Originally Posted by Althea68
Okay so next question did everyone who has done shell off build all of the extavagant trussing and stabilizers in the shell before lift off. How do you really need.
The one thing I would do differently, knowing what I know now, would be to build a new frame for the '78...not that the '78 frame is bad - it isn't - it's just that now, in hindsight, I would build a frame that is hell-for-stout and incorporate as much water capacity in it that would fit. Also, build in more storage bins into the floor (down into the frame area), and possibly install a couple of hangers for a pair of Honda 2000's.
As far as taking the shell off in the hangar, below are a few pics of a '66 Safari currently hanging from some scaffolding. Note that we built the scaffolding 3 sections (15') high - two sections (10') would have been sufficient. We could have added a cinder block or two under each scaffold leg and had more than enough height with just two sections on each side. You should have more than enough head room in the hangar to utilize a similar set up.
That's me on the left, and the dapper young man with the South-of-the-Border Safety Shoes on the right is the owner.
Below is a shot of the interior upper lift assembly and bracing. We used a pair of come-a-longs mounted in the interior to lift the shell. We used the forward and aft vents to pass the come-a-long cables through to the beams mounted on the scaffolding.
Below is a shot of the lower bracing and how we landed the shell on saw horses.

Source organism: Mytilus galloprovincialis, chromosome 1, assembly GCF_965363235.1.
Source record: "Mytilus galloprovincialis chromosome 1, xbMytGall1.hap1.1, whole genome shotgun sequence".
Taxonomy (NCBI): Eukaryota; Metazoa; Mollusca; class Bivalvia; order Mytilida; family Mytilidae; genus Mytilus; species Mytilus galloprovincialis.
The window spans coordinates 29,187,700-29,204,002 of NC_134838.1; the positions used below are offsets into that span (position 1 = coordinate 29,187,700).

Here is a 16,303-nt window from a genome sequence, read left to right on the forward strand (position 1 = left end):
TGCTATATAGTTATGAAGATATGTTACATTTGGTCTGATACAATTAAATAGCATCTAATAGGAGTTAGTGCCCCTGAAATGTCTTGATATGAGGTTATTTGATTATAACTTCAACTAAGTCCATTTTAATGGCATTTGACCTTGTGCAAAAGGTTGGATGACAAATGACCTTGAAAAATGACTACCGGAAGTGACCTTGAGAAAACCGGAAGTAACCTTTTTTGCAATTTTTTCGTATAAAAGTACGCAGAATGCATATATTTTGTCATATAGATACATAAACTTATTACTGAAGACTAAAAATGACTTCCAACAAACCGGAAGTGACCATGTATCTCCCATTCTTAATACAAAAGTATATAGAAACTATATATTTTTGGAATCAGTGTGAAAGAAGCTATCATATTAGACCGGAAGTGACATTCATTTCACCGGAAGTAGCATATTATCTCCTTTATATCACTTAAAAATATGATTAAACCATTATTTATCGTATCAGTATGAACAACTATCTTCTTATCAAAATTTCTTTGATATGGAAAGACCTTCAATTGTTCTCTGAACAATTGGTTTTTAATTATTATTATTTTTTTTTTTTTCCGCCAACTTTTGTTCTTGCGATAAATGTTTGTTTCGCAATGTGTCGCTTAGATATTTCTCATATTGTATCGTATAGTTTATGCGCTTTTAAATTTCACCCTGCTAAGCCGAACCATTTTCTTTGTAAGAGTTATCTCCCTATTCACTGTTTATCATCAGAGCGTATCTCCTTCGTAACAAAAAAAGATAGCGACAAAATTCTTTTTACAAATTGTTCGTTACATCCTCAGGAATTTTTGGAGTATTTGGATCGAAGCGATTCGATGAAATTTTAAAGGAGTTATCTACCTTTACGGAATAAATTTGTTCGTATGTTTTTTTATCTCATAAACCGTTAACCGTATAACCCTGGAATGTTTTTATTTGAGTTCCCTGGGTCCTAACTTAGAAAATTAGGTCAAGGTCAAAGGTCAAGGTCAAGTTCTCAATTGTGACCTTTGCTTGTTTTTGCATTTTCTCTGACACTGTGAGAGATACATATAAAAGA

Not shown is are the 2X6's about 10' long mounted on the bottom curb and street side just above the "C" channels. We tied into each rib with a single screw to increase the stability of the bottom shell. THe shell was strapped down front and aft and has weathered a couple of fairly strong storms with no movement or damage.
We probably went overboard on constructing the scaffolding spanning beams - two 2X12's sandwiched together with a 1/4" steel plate between the wood bolted together every foot or so.
Wish I would have taken some pics while dragging the old frame to the welder's place (about 10 miles in a VERY rural area). Several stops to pick up parts that were fallling off. The frame was actually broken in half on either side by the time we delivered it - the right side was fractured behind the axle and the left side separated in front of the axle - the only thing holding it together was the very rotten flooring.
New frame has been constructed, powder coated, and ready for new tanks to be installed.